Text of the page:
Waves from the recession are rocking college aid offices as students seek more financial assistance to compensate for shrinking family incomes.
Families already struggling with increasing college costs are finding themselves overwhelmed by the loss of a job or a large cut in pay.
Consequently, they are looking for more help to pay tuition bills ranging from $2,350 at some state schools to $16,000 at Johns Hopkins University, on top of increased costs for room and board, books and other expenses.
To supplement what direct and work-study aid is available, parents and students are taking on even greater debt.
And, while it's still too soon for statistical evidence to have been collected, both national and area experts are reporting that students have been forced to attend their second- or third-choice schools, to take fewer courses to allow time to hold a job, to take a semester off to work or to drop out altogether.
"It's the worst I've seen. I don't recall any time in the years I've been in this position that it's been so widespread, affected so many states and is continuing so long," said A. Dallas Martin Jr., who has been president of the National Association of Student Financial Aid Administrators for 16 years.
"Families who have applied on the basis of information from the last tax year are now coming back to say their financial circumstances have changed.
"There's lots of anecdotal evidence about students dropping out for a term, selecting their second or third choices or doing a semester or so at community colleges," he said.
"There were lots of appeals in the spring and it's continued through the summer and right into the fall," said Martin, adding that the East Coast from Maine to Virginia and the West Coast, particularly California, are the hardest hit.
Martin said many parents already have used up available lines of credit and already have borrowed on life insurance policies or other assets to keep the family afloat. But additional grant money generally is not available.
"The only alternative lots of financial aid administrators have is more loans like the Parent Loan Program or even loans outside the federal programs," he said. "The result is we're going to see parents and students with higher levels of indebtedness."
"We're doing a lot more money," said Marilyn Leuthold, financial aid director at Towson State University, where officials already have processed more than $3 million in loans for this academic year. "We've already done in September what we did for all of last year."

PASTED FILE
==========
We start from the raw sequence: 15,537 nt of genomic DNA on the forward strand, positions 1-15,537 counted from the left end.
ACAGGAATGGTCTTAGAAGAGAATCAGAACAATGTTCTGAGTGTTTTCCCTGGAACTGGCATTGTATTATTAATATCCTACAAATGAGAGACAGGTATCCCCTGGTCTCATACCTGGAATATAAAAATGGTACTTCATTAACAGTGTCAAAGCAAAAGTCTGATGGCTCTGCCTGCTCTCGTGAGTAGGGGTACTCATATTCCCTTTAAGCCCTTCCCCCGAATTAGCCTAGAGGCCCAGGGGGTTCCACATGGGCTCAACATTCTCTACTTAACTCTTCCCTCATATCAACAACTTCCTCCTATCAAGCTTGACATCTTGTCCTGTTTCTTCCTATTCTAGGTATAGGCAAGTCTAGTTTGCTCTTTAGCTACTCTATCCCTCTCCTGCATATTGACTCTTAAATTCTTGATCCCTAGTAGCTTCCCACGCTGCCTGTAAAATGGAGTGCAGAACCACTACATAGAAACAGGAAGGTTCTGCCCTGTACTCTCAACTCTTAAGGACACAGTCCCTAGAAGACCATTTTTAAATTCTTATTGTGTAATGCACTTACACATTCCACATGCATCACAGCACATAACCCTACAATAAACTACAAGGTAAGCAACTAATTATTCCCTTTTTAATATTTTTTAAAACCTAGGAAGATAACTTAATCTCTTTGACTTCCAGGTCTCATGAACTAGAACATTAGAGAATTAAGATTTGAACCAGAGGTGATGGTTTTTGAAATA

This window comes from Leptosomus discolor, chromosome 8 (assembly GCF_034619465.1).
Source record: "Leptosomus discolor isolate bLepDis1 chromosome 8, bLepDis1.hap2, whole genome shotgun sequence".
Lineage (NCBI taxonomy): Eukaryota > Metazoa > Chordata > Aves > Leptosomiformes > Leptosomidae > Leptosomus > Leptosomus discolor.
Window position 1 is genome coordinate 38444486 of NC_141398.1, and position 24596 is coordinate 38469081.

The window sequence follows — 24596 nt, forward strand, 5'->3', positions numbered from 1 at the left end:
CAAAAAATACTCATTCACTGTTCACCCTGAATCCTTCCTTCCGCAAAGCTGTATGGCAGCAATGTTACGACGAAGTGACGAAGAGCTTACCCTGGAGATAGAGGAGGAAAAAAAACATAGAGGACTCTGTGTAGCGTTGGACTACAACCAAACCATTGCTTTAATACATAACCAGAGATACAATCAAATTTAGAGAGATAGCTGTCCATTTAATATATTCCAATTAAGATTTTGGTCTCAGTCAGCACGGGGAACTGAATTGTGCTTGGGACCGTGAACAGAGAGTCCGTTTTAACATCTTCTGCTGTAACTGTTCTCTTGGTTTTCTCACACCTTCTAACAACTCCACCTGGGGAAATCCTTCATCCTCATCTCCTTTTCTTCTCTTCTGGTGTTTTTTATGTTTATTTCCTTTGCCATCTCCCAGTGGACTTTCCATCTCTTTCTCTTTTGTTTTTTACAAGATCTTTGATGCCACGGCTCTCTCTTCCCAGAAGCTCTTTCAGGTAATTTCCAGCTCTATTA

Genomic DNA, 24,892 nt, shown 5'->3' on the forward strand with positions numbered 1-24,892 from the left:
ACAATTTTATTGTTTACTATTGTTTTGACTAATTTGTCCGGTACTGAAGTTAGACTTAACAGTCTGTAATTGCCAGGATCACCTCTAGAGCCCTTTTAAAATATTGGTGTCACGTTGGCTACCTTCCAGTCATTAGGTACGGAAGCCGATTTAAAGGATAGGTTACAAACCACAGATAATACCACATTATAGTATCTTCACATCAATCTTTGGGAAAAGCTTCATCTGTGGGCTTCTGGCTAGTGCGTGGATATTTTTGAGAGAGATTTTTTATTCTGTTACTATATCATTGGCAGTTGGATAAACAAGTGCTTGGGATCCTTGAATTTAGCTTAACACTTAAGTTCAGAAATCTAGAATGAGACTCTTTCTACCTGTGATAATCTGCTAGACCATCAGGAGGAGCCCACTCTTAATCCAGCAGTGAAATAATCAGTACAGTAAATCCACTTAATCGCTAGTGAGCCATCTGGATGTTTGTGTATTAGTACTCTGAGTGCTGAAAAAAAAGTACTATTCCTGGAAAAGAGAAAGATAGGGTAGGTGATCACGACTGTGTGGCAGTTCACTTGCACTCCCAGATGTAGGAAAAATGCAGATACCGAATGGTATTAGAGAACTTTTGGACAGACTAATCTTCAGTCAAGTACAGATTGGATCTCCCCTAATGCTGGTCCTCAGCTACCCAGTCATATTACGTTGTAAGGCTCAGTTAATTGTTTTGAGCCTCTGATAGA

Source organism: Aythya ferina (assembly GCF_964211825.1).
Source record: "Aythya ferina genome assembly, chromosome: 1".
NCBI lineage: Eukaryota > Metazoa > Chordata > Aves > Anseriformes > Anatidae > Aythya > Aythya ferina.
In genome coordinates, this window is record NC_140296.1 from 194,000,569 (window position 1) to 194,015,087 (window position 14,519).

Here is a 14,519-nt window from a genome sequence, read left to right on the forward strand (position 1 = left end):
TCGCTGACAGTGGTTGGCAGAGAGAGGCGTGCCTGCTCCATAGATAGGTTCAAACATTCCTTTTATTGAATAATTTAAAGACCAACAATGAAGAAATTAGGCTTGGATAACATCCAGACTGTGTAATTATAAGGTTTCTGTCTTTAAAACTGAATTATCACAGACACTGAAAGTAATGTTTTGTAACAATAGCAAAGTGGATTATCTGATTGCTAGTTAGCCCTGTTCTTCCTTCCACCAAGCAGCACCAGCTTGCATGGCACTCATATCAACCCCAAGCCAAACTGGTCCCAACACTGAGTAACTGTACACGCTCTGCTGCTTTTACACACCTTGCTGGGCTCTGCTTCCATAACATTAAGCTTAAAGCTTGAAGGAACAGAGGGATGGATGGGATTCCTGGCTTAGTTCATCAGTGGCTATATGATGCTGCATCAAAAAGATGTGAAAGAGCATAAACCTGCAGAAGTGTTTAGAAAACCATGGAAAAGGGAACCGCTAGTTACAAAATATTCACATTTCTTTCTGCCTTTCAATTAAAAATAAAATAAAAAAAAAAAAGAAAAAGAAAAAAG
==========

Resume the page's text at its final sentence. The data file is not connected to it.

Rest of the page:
Leuthold said students are seeking aid because the recession has cut family incomes, mainly because of job loss.
At the same time, the state, facing a revenue shortfall, has imposed a one-time 15 percent surcharge on tuition for the spring semester at the 11-campus University of Maryland system. That comes on top of a 4 percent annual increase imposed previously; a 16 percent surcharge is proposed for next fall. Tuitions at the various campuses range from around $2,300 to $2,700 a year.
"We're seeing horrific financial problems," Leuthold continued. "Businesses going under. People who have lost houses - they borrowed against the equity and got laid off."
"We are up to our eyeballs in applications."
Leuthold said Towson also was getting a "monster" number of transfer students, both those who first went to community colleges to save money and "refugees" from private institutions.
Most students, she said, also hold jobs and earn between $2,000 and $6,000, she said.
"If they start earning too much, it affects their eligibility [for aid]," she noted.
At Morgan State University, where 82 percent of the students received financial aid last year, officials also are fielding more requests, said financial aid director Reginald T. Cureton.
"We are seeing a lot of it where one parent is laid off and another is pending [being laid off]," he said.
Because eligibility for federal aid is based on a family's financial status as determined by their previous year's tax return, many of these students don't qualify for federally funded Pell grants. The school handles these requests on a case-by-case basis, and looks for special circumstances to justify more aid, such as parent and student loans.
The students are being saddled with more loans," he said.
Cureton said his office also was getting a lot more requests for the work-study program, which allows eligible undergraduates to work up to a maximum of 20 hours a week for $4.50 to $5 an hour. The federal government pays 70 percent of a student's wages and the school the rest.
Still, said Cureton, "I would say that we have lost kids."
Thomas Taylor, financial aid director at the University of Maryland Baltimore County, said that while enrollment figures are remaining steady at the Catonsville campus, applications for aid are increasing.
UMBC distributes about $10 million in financial aid, $7 million of which is need-based, to about half its 10,000 students.